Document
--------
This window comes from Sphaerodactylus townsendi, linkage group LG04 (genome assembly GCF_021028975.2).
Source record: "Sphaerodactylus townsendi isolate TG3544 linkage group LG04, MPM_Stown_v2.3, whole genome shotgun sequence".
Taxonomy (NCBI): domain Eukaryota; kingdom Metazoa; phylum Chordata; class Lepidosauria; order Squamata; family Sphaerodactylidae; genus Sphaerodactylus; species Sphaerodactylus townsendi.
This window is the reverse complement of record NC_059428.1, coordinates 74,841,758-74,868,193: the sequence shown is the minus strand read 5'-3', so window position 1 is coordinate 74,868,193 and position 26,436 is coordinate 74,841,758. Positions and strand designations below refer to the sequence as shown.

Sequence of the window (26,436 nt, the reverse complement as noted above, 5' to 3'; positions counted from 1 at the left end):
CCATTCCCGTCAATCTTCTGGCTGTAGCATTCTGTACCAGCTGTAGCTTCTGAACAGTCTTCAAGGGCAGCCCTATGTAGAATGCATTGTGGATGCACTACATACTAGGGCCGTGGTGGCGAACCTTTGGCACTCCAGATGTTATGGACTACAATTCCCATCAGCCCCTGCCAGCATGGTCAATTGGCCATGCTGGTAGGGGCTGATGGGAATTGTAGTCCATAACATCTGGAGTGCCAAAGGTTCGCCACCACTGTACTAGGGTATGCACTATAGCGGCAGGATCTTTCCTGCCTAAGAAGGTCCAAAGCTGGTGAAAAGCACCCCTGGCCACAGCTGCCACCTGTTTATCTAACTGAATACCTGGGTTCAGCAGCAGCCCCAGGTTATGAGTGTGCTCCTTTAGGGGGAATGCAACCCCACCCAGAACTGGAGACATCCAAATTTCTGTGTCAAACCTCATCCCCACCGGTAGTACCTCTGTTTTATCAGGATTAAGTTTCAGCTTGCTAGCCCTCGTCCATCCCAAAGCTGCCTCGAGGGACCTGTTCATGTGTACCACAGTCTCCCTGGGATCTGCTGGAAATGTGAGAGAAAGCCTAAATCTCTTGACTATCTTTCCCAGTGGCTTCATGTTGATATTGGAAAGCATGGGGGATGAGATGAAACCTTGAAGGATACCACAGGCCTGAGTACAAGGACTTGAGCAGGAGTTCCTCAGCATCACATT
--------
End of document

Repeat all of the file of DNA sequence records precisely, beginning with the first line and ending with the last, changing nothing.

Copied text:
This window comes from Sphaerodactylus townsendi, linkage group LG04 (genome assembly GCF_021028975.2).
Source record: "Sphaerodactylus townsendi isolate TG3544 linkage group LG04, MPM_Stown_v2.3, whole genome shotgun sequence".
Taxonomy (NCBI): domain Eukaryota; kingdom Metazoa; phylum Chordata; class Lepidosauria; order Squamata; family Sphaerodactylidae; genus Sphaerodactylus; species Sphaerodactylus townsendi.
This window is the reverse complement of record NC_059428.1, coordinates 74,841,758-74,868,193: the sequence shown is the minus strand read 5'-3', so window position 1 is coordinate 74,868,193 and position 26,436 is coordinate 74,841,758. Positions and strand designations below refer to the sequence as shown.

Sequence of the window (26,436 nt, the reverse complement as noted above, 5' to 3'; positions counted from 1 at the left end):
CCATTCCCGTCAATCTTCTGGCTGTAGCATTCTGTACCAGCTGTAGCTTCTGAACAGTCTTCAAGGGCAGCCCTATGTAGAATGCATTGTGGATGCACTACATACTAGGGCCGTGGTGGCGAACCTTTGGCACTCCAGATGTTATGGACTACAATTCCCATCAGCCCCTGCCAGCATGGTCAATTGGCCATGCTGGTAGGGGCTGATGGGAATTGTAGTCCATAACATCTGGAGTGCCAAAGGTTCGCCACCACTGTACTAGGGTATGCACTATAGCGGCAGGATCTTTCCTGCCTAAGAAGGTCCAAAGCTGGTGAAAAGCACCCCTGGCCACAGCTGCCACCTGTTTATCTAACTGAATACCTGGGTTCAGCAGCAGCCCCAGGTTATGAGTGTGCTCCTTTAGGGGGAATGCAACCCCACCCAGAACTGGAGACATCCAAATTTCTGTGTCAAACCTCATCCCCACCGGTAGTACCTCTGTTTTATCAGGATTAAGTTTCAGCTTGCTAGCCCTCGTCCATCCCAAAGCTGCCTCGAGGGACCTGTTCATGTGTACCACAGTCTCCCTGGGATCTGCTGGAAATGTGAGAGAAAGCCTAAATCTCTTGACTATCTTTCCCAGTGGCTTCATGTTGATATTGGAAAGCATGGGGGATGAGATGAAACCTTGAAGGATACCACAGGCCTGAGTACAAGGACTTGAGCAGGAGTTCCTCAGCATCACATT